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Context-dependent Voting

Author

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  • Callander, Steven
  • Wilson, Catherine H.

Abstract

In recent decades psychologists have shown that the standard model of individual choice is often violated as choices are influenced by the decision context. We propose that voting behavior may be similarly influenced and we introduce a theory of context-dependent voting . Context-dependence implies that preferences over any pair of alternatives may depend not just on the two options but on the entire choice set. With an analysis of data gathered during the 1996 U.S. congressional election we confirm the presence of a significant context-dependent effect on voting behavior. In addition, we demonstrate that, when applied to a simple, standard model of electoral competition, context-dependent voting yields an equilibrium in which only two candidates compete and adopt divergent policy platforms, thereby deterring additional entry. The equilibrium is simultaneously consistent with policy divergence and the stability of two-party political systems that underlies Duverger's Law.

Suggested Citation

  • Callander, Steven & Wilson, Catherine H., 2006. "Context-dependent Voting," Quarterly Journal of Political Science, now publishers, vol. 1(3), pages 227-254, July.
  • Handle: RePEc:now:jlqjps:100.00000007
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    File URL: http://dx.doi.org/10.1561/100.00000007
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    Cited by:

    1. Gennaro Amendola & Luigi Marengo & Simona Settepanella, 2012. "Decidability and manipulability in social choice," LEM Papers Series 2012/11, Laboratory of Economics and Management (LEM), Sant'Anna School of Advanced Studies, Pisa, Italy.
    2. Wittkowski Knut M. & Song Tingting & Anderson Kent & Daniels John E., 2008. "U-Scores for Multivariate Data in Sports," Journal of Quantitative Analysis in Sports, De Gruyter, vol. 4(3), pages 1-24, July.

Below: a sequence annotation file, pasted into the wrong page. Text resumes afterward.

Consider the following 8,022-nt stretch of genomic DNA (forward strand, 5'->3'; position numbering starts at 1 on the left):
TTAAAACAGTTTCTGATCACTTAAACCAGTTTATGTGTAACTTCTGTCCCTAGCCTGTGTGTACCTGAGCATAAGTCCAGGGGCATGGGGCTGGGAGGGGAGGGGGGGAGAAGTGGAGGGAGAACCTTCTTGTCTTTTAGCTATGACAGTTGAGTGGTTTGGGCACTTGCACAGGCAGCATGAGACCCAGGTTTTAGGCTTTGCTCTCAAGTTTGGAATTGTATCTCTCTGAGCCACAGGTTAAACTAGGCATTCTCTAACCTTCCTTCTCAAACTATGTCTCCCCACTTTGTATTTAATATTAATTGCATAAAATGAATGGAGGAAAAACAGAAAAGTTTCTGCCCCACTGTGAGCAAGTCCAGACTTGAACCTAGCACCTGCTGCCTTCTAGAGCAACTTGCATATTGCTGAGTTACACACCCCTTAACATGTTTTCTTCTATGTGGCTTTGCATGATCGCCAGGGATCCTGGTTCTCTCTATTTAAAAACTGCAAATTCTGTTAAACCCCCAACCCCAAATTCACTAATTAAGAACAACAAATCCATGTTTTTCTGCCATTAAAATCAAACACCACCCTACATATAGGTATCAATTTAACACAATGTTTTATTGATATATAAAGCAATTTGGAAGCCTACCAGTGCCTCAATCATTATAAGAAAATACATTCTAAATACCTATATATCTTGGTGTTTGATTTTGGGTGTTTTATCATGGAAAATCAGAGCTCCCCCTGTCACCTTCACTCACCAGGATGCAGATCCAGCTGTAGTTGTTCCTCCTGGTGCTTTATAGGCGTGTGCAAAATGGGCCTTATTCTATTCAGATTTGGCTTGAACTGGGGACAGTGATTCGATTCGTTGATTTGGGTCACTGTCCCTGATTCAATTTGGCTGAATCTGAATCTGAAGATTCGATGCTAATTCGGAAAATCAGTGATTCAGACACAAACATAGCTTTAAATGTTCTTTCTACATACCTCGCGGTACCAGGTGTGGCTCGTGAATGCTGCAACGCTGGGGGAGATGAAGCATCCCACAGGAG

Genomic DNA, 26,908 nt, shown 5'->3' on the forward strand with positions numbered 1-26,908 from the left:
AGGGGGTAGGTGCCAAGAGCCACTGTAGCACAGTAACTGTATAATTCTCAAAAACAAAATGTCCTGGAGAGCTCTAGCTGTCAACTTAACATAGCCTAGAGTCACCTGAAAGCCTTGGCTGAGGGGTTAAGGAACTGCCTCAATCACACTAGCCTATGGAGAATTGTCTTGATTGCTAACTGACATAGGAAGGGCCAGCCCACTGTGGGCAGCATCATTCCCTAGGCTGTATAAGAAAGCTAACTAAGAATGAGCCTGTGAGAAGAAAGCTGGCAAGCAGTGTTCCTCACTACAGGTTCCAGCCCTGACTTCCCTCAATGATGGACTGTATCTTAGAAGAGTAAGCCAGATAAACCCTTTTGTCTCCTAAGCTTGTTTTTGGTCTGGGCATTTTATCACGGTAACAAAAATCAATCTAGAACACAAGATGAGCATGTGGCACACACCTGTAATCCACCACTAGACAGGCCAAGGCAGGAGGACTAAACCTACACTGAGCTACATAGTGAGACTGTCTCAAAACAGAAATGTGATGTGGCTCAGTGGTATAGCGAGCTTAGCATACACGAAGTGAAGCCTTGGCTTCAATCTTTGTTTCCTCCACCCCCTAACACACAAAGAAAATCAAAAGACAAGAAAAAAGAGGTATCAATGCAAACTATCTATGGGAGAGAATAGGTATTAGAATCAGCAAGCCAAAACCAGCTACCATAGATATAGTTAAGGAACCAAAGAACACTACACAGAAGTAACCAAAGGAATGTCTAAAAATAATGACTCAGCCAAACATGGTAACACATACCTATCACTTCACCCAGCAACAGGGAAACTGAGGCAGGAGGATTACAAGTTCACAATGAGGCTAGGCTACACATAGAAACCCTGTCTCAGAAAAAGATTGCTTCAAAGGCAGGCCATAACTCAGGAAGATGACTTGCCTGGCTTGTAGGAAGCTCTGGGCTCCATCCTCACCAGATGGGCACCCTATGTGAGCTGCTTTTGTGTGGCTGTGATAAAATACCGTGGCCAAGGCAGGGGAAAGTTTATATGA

3. Michael Peress, 2010. "The spatial model with non-policy factors: a theory of policy-motivated candidates," Social Choice and Welfare, Springer;The Society for Social Choice and Welfare, vol. 34(2), pages 265-294, February.
    4. Giorgio Fagiolo & Lucia Alessi & Matteo Barigozzi & Marco Capasso, 2010. "On the distributional properties of household consumption expenditures: the case of Italy," Empirical Economics, Springer, vol. 38(3), pages 717-741, June.
    5. Callander, Steven & Wilson, Catherine H., 2008. "Context-dependent voting and political ambiguity," Journal of Public Economics, Elsevier, vol. 92(3-4), pages 565-581, April.
    6. James Adams & Thomas Brunell & Bernard Grofman & Samuel Merrill, 2010. "Why candidate divergence should be expected to be just as great (or even greater) in competitive seats as in non-competitive ones," Public Choice, Springer, vol. 145(3), pages 417-433, December.
    7. Luigi Maregno & Corrado Pasquali, 2008. "A computational voting model," LEM Papers Series 2008/24, Laboratory of Economics and Management (LEM), Sant'Anna School of Advanced Studies, Pisa, Italy.
    8. Luigi Marengo & Corrado Pasquali, 2011. "The construction of choice: a computational voting model," Journal of Economic Interaction and Coordination, Springer;Society for Economic Science with Heterogeneous Interacting Agents, vol. 6(2), pages 139-156, November.
    9. Luigi Marengo & Davide Pirino & Simona Settepanella & Akimichi Takemura, 2012. "Decidability in complex social choices," LEM Papers Series 2012/12, Laboratory of Economics and Management (LEM), Sant'Anna School of Advanced Studies, Pisa, Italy.
    10. Benjamin Lockwood, 2015. "Voter Confirmation Bias and Electoral Accountability," CESifo Working Paper Series 5415, CESifo Group Munich.
    11. Lockwood, Ben, 2017. "Confirmation Bias and Electoral Accountability," Quarterly Journal of Political Science, now publishers, vol. 11(4), pages 471-501, February.
    12. Luigi Marengo & Simona Settepanella, 2010. "Social choice among complex objects," LEM Papers Series 2010/02, Laboratory of Economics and Management (LEM), Sant'Anna School of Advanced Studies, Pisa, Italy.
    13. Michael Peress, 2011. "Securing the base: electoral competition under variable turnout," Public Choice, Springer, vol. 148(1), pages 87-104, July.

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